This is also called an ECG or EKG. Sticky pads placed on your child's skin record the electrical activity of his heart.

Vital signs:

Caregivers will check your child's blood pressure, heart rate, breathing rate, and temperature. They will also ask you or your child about his pain. These vital signs give caregivers information about your child's current health.


One or more of the following tests may be done:

  • Fasting test: Caregivers may do a fasting test. During this test, they will watch your infant closely during a period of time in which he does not eat. This test is done to cause hypoglycemia to occur in your infant. When the hypoglycemia occurs, they will run tests to try and find the cause of the hypoglycemia.

  • Blood tests: Your child may need blood tests to give caregivers information about how his body is working. The blood may be taken from your child's arm, hand, finger, foot, heel, or IV.

  • Urine tests: A sample of your infant's urine is collected and tested for the ketones and sugar. This test tells caregivers how well his blood glucose is being managed, and if he needs more tests.

  • MRI: An MRI uses a powerful magnet and radio waves to take pictures of the inside of your child's body. Caregivers may use the MRI to look at your child's brain, muscles, joints, bones, or blood vessels. Your child will need to lie still during his test. Never enter the MRI room with any metal objects. This can cause serious injury.

  • CT scan: This test is also called a CAT scan. An x-ray and computer are used to take pictures of your child's body. Your child may be given dye, also called contrast, before the test. Tell the caregiver if your child is allergic to dye, iodine, or seafood.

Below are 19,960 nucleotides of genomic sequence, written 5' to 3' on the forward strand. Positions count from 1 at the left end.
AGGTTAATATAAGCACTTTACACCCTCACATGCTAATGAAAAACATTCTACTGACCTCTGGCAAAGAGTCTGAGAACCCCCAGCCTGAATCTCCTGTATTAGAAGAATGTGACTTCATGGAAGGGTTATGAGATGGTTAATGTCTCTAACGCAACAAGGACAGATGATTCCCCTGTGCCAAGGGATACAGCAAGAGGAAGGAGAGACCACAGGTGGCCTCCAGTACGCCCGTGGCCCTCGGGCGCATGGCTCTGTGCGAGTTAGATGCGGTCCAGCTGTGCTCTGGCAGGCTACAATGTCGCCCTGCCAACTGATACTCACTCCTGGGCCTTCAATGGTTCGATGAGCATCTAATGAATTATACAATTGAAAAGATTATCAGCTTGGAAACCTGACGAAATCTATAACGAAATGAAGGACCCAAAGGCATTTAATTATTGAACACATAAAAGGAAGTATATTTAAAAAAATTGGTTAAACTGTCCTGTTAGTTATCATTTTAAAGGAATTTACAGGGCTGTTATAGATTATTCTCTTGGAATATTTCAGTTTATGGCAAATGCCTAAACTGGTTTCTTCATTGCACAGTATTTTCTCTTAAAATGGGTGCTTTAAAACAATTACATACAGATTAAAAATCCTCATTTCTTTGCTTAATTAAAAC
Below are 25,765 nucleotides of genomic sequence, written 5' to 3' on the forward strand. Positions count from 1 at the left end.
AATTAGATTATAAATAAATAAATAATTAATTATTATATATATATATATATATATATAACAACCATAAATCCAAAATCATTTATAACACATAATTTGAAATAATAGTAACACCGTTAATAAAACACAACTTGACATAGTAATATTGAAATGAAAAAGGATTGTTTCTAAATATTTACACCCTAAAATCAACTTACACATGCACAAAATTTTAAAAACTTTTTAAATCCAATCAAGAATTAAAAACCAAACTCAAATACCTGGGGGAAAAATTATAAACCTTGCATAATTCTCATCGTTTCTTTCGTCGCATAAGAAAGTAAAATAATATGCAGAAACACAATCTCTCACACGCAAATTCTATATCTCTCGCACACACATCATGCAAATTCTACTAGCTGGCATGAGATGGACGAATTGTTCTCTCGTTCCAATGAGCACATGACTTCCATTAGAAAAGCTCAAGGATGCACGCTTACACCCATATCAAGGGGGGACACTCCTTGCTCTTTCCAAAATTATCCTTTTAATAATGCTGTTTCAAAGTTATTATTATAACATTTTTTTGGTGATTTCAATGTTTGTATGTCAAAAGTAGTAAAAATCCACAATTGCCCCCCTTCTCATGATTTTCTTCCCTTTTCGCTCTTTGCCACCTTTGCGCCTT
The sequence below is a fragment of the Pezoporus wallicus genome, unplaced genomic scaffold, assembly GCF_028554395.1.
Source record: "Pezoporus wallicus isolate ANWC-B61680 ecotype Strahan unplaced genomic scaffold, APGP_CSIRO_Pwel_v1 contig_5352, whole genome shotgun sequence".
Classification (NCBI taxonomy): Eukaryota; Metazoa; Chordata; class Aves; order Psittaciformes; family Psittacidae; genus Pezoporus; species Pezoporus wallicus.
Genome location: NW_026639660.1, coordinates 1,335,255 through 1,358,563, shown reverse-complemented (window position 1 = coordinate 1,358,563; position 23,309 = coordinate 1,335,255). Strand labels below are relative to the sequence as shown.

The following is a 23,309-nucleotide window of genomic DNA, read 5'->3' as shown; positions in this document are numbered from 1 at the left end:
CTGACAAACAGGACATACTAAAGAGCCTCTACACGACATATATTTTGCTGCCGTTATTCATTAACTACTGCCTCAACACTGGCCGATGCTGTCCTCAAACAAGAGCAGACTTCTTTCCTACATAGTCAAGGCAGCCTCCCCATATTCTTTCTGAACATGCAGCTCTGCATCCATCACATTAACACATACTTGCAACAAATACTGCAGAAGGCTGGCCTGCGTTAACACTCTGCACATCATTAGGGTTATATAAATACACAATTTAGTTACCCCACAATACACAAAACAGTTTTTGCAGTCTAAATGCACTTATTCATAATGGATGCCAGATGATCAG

• Liver biopsy: A liver biopsy is when a small piece of your infant's liver is removed and sent to a lab for tests. The liver is on the right side of the body, partly behind the ribs and below the lung. Caregivers will clean this area of the skin. Your infant may be given medicine to numb (lose feeling) in the area. A needle is put through the wall of the abdomen or between the ribs. The needle is put into the liver and a small piece is taken out. Your infant will have a bandage over the area after this procedure.

Treatment options:

You may have some of the following treatments alone or together.

  • Intravenous line (IV): Your infant may get glucose (sugar) through an IV to increase his blood glucose level. An IV is a tiny tube placed in your infant's vein.

  • Nasogastric (NG) tube: Your infant may be fed through a nasogastric (NG) tube if he cannot eat through his mouth. An NG tube is put in through his nose and goes down into his stomach.

  • Medicine: Infants with ongoing hypoglycemia may need medicine to manage hypoglycemia.

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The above information is an educational aid only. It is not intended as medical advice for individual conditions or treatments. Talk to your doctor, nurse or pharmacist before following any medical regimen to see if it is safe and effective for you.